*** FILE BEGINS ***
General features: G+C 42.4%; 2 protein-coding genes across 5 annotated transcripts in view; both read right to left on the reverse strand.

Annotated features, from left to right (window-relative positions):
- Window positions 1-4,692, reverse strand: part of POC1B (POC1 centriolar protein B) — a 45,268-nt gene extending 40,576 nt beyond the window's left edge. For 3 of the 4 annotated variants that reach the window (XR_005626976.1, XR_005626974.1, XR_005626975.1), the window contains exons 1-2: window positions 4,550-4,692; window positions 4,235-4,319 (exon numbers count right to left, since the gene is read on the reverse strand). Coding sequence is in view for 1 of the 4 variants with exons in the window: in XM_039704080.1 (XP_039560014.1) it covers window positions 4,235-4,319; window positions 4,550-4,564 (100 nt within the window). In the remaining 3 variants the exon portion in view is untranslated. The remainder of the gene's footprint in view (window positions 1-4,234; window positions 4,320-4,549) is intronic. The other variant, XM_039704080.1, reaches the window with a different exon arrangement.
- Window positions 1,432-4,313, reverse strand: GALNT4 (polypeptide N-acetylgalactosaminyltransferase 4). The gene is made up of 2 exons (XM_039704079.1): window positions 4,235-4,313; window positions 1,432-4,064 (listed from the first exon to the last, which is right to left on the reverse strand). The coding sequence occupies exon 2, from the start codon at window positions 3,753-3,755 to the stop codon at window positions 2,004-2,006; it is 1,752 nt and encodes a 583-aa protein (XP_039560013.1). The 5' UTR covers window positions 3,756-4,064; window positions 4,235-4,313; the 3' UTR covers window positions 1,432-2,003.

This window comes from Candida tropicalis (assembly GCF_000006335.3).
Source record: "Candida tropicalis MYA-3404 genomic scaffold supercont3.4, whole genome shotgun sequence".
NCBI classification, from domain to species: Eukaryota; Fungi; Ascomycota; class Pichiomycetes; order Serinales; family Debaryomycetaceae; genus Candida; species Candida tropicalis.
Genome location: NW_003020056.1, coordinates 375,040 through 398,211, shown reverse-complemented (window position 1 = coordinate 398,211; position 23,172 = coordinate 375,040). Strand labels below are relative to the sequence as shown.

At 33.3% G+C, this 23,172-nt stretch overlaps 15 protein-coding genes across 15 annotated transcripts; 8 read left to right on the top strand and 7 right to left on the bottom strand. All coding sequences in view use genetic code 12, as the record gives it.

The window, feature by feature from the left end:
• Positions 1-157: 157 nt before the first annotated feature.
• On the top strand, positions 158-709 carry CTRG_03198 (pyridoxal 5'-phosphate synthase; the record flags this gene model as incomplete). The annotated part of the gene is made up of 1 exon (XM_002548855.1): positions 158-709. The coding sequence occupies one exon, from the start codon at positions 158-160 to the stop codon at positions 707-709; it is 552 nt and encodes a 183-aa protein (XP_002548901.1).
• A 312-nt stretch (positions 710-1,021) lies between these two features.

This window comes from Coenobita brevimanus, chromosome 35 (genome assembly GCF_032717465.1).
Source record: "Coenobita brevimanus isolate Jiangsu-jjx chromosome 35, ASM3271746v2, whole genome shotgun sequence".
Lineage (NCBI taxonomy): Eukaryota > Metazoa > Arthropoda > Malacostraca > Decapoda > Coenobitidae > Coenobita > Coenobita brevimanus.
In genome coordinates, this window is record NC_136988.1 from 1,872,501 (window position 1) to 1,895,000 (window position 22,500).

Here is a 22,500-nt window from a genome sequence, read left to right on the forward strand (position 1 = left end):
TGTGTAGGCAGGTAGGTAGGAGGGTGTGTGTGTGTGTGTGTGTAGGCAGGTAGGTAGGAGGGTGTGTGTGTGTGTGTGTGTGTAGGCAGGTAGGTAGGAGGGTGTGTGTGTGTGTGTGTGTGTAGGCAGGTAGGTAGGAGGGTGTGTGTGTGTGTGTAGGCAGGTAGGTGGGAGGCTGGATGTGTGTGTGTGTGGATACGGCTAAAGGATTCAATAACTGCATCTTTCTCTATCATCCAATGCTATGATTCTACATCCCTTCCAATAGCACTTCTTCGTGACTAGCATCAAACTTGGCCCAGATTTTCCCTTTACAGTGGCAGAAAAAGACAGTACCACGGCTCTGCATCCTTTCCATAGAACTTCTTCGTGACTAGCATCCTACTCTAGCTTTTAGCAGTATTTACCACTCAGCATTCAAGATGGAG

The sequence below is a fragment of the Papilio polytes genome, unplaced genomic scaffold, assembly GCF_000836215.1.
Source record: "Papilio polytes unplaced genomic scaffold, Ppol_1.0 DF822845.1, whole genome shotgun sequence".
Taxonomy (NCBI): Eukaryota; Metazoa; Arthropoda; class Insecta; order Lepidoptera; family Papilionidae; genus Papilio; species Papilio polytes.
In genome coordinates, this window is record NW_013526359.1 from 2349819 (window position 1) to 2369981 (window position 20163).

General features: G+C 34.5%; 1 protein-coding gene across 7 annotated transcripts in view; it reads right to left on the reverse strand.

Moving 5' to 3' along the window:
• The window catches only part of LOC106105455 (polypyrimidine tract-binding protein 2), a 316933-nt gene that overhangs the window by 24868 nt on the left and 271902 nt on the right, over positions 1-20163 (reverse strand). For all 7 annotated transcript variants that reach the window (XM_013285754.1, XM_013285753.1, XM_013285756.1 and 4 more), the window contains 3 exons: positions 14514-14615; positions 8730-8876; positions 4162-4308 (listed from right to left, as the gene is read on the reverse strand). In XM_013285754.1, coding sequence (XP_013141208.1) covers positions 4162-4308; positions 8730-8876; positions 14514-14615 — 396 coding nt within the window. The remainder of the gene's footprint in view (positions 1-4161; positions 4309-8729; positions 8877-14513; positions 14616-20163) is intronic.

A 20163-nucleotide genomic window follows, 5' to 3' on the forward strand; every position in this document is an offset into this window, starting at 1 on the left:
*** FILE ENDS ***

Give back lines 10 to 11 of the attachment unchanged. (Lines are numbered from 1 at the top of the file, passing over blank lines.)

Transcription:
The window, feature by feature from the left end:
• Positions 1-157: 157 nt before the first annotated feature.